Creating Custom Daemons in Linux

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Hello readers, in this blog we will be looking at what are daemons and how can we create a custom daemons in our systems. Daemon is called as a type of program which quietly runs in the background rather than under the direct control of a user. It means that a daemon does not interact with the user.


Management of daemons is done using systemd. It is a system and service manager for Linux operating systems. It is designed to be backwards compatible with SysV init scripts, and provides a number of features such as parallel startup of system services at boot time, on-demand activation of daemons, or dependency-based service control logic.


Systemd introduced us with the concept of systemd units. These units are represented by unit configuration files located in one of the directories listed below:

/usr/lib/systemd/system/Systemd unit files distributed with installed RPM packages.
/run/systemd/system/Systemd unit files created at run time. This directory takes precedence over the directory with installed service unit files.
/etc/systemd/system/Systemd unit files created by systemctl enable as well as unit files added for extending a service. This directory takes precedence over the directory with runtime unit files.

We have multiple unit types available to us. The below table gives a brief description for each of them.

Unit TypeFile ExtensionDescription
Service unit.serviceA system service.
Target unit.targetA group of systemd units.
Automount unit.automountA file system automount point.
Device unit.deviceA device file recognized by the kernel.
Mount unit.mountA file system mount point.
Path unit.pathA file or directory in a file system.
Scope unit.scopeAn externally created process.
Slice unit.sliceA group of hierarchically organized units that manage system processes.
Snapshot unit.snapshotA saved state of the systemd manager.
Socket unit.socketAn inter-process communication socket.
Swap unit.swapA swap device or a swap file.
Timer unit.timerA systemd timer.

In this blog, we will be looking at Service unit and how to use them to create daemons.

Creating Our Own Daemon

At many times we will want to create our own services for different purposes. For this blog, we will be using a Java application, packaged as a jar file and then we will make it run as a service.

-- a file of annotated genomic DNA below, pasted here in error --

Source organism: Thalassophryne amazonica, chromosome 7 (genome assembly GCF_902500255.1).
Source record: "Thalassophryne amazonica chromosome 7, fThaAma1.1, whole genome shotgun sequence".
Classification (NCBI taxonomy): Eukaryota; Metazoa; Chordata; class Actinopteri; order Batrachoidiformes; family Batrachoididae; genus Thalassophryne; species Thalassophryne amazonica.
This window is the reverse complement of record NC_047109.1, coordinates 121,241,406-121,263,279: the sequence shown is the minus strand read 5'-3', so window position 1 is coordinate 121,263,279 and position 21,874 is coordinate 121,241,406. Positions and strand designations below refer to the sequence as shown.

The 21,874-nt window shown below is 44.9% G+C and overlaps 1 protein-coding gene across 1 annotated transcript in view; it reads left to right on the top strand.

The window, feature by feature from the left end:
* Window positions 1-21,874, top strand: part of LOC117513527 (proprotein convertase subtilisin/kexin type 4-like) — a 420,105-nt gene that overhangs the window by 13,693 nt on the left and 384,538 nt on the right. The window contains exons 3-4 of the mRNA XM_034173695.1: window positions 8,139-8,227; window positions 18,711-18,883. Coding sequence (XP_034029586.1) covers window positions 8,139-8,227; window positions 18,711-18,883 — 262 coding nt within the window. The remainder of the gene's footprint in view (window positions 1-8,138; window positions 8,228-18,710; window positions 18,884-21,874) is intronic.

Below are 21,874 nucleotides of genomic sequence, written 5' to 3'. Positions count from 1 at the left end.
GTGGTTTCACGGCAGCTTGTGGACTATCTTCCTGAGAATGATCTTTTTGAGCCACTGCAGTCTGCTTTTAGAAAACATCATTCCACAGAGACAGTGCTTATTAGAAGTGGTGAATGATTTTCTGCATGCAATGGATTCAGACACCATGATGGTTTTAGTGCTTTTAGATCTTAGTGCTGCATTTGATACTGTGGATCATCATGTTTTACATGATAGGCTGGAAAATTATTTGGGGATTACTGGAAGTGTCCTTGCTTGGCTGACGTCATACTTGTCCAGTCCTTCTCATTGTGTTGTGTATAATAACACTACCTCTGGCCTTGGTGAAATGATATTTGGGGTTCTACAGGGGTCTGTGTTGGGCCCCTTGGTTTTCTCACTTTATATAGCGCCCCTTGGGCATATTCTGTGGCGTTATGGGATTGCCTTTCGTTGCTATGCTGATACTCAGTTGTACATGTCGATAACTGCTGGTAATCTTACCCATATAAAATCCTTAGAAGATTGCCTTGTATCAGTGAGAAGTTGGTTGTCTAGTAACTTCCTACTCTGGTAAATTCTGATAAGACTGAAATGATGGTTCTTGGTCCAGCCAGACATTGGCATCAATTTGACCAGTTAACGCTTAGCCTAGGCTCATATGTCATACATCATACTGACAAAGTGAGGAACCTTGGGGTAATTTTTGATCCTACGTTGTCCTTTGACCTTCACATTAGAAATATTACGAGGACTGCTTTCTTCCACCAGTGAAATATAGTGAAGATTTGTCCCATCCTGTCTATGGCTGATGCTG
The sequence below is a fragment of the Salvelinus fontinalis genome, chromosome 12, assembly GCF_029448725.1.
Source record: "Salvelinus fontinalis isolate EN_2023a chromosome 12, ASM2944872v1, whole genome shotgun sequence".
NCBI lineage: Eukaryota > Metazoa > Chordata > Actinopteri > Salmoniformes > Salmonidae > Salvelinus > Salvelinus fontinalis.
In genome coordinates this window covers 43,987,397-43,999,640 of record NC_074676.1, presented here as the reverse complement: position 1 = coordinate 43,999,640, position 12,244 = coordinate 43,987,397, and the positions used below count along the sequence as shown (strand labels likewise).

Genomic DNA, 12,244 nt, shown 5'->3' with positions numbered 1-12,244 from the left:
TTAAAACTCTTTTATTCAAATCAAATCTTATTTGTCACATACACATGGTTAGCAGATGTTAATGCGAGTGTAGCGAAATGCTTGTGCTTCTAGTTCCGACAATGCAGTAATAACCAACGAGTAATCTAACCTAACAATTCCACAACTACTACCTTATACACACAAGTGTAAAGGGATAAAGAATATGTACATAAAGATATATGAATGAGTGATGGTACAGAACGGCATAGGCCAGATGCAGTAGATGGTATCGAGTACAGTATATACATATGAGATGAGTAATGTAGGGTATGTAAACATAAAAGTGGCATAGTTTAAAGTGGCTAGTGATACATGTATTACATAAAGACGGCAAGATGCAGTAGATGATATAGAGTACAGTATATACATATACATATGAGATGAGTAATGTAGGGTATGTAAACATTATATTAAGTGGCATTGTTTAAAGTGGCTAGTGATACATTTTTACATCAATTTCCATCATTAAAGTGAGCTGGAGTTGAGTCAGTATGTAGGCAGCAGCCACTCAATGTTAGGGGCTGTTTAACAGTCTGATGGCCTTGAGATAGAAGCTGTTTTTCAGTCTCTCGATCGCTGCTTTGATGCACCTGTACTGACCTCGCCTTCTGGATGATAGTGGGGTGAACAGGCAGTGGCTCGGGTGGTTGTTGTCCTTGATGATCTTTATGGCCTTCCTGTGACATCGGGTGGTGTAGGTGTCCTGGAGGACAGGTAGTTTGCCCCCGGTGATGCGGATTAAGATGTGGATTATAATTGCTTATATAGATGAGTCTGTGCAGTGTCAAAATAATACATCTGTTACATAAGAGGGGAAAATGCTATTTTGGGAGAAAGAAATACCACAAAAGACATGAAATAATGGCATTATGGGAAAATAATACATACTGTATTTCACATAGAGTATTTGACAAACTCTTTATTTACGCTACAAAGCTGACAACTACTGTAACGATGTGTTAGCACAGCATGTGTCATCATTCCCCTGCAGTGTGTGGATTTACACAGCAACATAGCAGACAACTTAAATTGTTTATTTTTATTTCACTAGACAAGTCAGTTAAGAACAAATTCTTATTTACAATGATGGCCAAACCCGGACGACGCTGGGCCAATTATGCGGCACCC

Step 1: JAR File

The first step is to acquire a jar file. We have used a jar file which has implemented a few routes in it.

Step 2: Script

Secondly, we will be creating a bash script that will be running our jar file. Note that there is no problem in using the jar file directly in the unit file, but it is considered a good practice to call it from a script. It is also recommended to store our jar files and bash script in /usr/bin directory even though we can use it from any location on our systems.

/usr/bin/java -jar <name-of-jar-file>.jar

Make sure that you make this script executable before running it: chmod +x <script-name>.sh

Step 3: Units File

Now that we have created an executable script, we will be using it into make our service.

We have here a very basic .service unit file.

Description=A Simple Java Service

ExecStart= /bin/bash /usr/bin/


In this file, the Description tag is used to give some detail about our service when someone will want to see the status of the service.
The WorkingDirectory is used to give path of our executables.
ExecStart tag is used to execute the command when we start the service.
The Restart tag configures whether the service shall be restarted when the service process exits, is killed, or a timeout is reached. normally defines a system state where all network services are started up and the system will accept logins, but a local GUI is not started. This is the typical default system state for server systems, which might be rack-mounted headless systems in a remote server room.

Step 4: Starting Our Daemon Service

Let us now look at the commands which we will use to run our custom daemon.

sudo systemctl daemon-reload
# Uncomment the below line to start your service at the time of system boot
# sudo systemctl enable <name-of-service>.service
sudo systemctl start <name-of-service>
# OR
# sudo service <name-of-service> start
sudo systemctl status <name-of-service>
# OR
# sudo service <name-of-service> status


In this blog, we have looked how to make custom daemons and check their status as well. Also, we observed that it is fairly easy to make these daemons and use them. We hope that everyone is now comfortable enough to make daemons on their own.